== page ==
Los Angeles Lakers’ compelling aspects vs. Miami Heat – NBA Finals preview

(Photo by Michael Reaves/Getty Images)
(Photo by Michael Reaves/Getty Images) /

The Los Angeles Lakers have made it back to the NBA Finals for a league-record 32nd time in franchise history.

It took the Los Angeles Lakers only 15 games to dispatch Portland, Houston and Denver as they compiled a sterling 12-3 win-loss record.

For the first time ever, the Lakers’ Finals opponent will be the Miami Heat, for whom LeBron James played for from 2010 through 2014. Miami made it to the Finals each season and captured titles in 2012 and 2013.

Don’t be misled by the Heat’s fifth-place finish this season in the Eastern Conference where they went 44-29, significantly worse than the Lakers’ 52-19. Miami is peaking at the right time, taking just 15 games to defeat Indiana, Milwaukee (the team with the best record in the NBA) and Boston.

This year’s Finals should be competitive. Here are some of the most compelling aspects

1. Miami’s Defense against the Lakers offense

The series will match this year’s third-leading postseason offense, the Lakers at 113.9 points per game, against the fifth-best defense, the Heat, which holds opponents to 107.2. Miami’s D is sandwiched behind Houston and Denver, which rank fourth and sixth respectively.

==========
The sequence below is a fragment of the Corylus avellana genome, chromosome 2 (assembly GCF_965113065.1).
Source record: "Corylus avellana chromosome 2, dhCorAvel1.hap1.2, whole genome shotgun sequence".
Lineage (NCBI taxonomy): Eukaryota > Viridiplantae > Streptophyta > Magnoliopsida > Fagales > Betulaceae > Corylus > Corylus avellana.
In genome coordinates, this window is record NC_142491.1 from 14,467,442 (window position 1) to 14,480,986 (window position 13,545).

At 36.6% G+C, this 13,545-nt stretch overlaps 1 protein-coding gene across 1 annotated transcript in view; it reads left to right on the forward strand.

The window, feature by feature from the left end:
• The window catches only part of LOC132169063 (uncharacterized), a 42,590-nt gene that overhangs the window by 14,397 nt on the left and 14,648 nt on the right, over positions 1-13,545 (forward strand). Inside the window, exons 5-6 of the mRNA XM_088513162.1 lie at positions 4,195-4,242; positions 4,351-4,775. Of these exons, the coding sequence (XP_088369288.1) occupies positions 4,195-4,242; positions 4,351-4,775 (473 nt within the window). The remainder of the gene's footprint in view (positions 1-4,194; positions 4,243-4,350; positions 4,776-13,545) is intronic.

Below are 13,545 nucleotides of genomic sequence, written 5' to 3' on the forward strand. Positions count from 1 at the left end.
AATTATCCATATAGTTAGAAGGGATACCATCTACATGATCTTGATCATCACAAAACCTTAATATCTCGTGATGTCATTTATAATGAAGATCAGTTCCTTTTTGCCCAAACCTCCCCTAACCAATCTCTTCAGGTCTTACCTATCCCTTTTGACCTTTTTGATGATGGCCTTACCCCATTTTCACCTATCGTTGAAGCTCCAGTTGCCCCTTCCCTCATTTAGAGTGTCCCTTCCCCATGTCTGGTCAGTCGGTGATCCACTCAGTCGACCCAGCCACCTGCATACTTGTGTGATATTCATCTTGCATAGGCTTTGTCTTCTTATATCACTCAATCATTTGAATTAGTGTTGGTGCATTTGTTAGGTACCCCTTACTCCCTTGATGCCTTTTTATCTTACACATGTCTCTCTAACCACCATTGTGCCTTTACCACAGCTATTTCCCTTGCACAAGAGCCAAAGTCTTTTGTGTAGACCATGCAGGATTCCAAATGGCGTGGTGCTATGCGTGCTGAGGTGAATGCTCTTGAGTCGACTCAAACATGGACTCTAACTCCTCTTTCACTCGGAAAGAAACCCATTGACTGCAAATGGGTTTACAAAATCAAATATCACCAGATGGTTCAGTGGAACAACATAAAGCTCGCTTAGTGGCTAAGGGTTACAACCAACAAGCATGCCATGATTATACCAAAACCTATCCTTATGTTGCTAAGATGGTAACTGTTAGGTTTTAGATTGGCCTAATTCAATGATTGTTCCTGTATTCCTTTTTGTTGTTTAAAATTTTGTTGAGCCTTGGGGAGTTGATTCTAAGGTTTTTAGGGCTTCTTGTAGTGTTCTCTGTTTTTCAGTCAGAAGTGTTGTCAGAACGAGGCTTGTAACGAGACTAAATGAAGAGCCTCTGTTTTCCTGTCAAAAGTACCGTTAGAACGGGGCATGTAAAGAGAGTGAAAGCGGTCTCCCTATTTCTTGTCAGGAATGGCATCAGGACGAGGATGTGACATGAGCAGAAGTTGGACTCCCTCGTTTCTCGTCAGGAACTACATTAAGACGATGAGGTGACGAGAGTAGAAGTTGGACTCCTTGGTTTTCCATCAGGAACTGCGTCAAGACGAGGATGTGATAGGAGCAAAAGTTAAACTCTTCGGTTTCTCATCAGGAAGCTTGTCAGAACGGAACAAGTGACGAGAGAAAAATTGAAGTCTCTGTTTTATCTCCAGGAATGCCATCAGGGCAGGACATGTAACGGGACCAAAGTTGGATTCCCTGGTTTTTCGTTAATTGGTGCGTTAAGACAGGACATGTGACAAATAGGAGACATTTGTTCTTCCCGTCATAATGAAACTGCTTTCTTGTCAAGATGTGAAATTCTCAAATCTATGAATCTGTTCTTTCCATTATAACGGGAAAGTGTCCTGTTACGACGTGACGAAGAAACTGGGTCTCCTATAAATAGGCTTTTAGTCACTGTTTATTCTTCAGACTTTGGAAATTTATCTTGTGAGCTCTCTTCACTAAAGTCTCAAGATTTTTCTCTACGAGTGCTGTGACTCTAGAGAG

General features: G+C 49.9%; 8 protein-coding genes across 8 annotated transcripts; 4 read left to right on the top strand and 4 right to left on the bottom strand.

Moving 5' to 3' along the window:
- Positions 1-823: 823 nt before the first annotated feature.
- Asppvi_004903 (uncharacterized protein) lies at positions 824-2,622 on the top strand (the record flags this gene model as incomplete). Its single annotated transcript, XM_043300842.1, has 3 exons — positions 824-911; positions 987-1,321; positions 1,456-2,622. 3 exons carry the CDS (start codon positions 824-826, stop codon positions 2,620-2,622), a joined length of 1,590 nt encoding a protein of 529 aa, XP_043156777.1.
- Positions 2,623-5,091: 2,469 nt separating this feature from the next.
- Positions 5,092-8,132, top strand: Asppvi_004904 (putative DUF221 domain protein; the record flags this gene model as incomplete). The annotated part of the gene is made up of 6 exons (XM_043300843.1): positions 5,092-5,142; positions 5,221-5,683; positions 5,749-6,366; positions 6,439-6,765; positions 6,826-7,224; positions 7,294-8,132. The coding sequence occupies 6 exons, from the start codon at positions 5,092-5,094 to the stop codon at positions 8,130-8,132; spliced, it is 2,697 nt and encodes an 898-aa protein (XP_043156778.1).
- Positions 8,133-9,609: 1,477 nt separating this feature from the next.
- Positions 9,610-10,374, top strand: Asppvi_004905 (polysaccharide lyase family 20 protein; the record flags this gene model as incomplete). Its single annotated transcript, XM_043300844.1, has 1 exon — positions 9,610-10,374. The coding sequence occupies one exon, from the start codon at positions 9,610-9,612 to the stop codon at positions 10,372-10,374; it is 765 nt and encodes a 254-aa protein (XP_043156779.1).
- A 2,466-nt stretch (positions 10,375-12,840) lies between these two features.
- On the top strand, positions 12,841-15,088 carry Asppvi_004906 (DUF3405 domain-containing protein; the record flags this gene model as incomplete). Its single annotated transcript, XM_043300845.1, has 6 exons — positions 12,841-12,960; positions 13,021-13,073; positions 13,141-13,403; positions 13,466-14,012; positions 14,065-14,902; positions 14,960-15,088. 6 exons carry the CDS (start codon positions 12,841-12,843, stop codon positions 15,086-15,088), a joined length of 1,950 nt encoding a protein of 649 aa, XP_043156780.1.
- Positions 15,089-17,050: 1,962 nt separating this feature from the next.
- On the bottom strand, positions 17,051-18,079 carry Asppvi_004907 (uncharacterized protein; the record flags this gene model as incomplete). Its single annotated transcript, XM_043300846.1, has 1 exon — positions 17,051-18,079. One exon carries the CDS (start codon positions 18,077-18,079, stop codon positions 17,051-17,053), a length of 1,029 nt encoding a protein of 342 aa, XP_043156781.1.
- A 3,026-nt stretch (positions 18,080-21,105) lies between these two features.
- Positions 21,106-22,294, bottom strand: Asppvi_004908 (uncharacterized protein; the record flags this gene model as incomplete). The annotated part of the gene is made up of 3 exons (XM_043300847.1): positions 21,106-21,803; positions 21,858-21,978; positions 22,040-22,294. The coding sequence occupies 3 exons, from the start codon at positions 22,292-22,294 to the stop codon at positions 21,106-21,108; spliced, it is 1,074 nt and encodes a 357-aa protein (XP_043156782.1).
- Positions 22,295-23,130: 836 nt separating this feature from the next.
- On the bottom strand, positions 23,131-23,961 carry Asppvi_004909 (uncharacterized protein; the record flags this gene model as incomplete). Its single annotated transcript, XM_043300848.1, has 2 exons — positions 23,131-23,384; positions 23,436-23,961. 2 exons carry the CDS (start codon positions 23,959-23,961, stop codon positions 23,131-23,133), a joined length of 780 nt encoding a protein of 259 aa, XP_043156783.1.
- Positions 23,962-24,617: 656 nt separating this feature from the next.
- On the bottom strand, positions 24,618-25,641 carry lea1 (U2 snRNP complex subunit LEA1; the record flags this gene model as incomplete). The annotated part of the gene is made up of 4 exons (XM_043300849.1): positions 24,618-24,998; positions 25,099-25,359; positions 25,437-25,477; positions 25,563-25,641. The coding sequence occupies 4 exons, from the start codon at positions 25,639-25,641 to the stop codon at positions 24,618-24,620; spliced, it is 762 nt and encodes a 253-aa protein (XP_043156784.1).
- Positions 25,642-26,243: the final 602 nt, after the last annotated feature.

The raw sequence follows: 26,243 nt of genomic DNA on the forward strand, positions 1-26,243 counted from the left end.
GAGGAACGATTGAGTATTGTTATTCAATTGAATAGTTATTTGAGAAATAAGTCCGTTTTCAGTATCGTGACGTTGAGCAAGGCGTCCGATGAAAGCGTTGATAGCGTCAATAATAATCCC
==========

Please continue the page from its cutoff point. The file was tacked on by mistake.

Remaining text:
No team in the league can stop the Lakers’ dynamic duo of James and Anthony Davis. Through 15 games, AD has averaged 29 points, 9 rebounds and 4 assists while shooting 57% from the field and 37% on three-pointers. LeBron’s respective numbers are 27-10-9, 55% and 35%.

But Miami appears to be as able as any team to match-up with the Lakers stars. Three players will likely be assigned to guard the 6-9, 250 James: 6-6, 235 Jae Crowder, 6-7, 230 Jimmy Butler, and familiar foe 6-6, 215 Andre Iguodala, the former Warrior who frequently faced off against LeBron in four consecutive Finals against the Cavaliers.

Meanwhile, at least some of the time 6-9 Bam Adebayo, who was voted to the NBA All-Defensive Second Team, will line up against 6-10 Davis.

But the Heat also frequently employs a very effective 2-3 zone. At the top of the zone, they often use two of their taller players to exert maximum pressure on opposing ballhandlers, frequently leading to turnovers and easy baskets for Miami.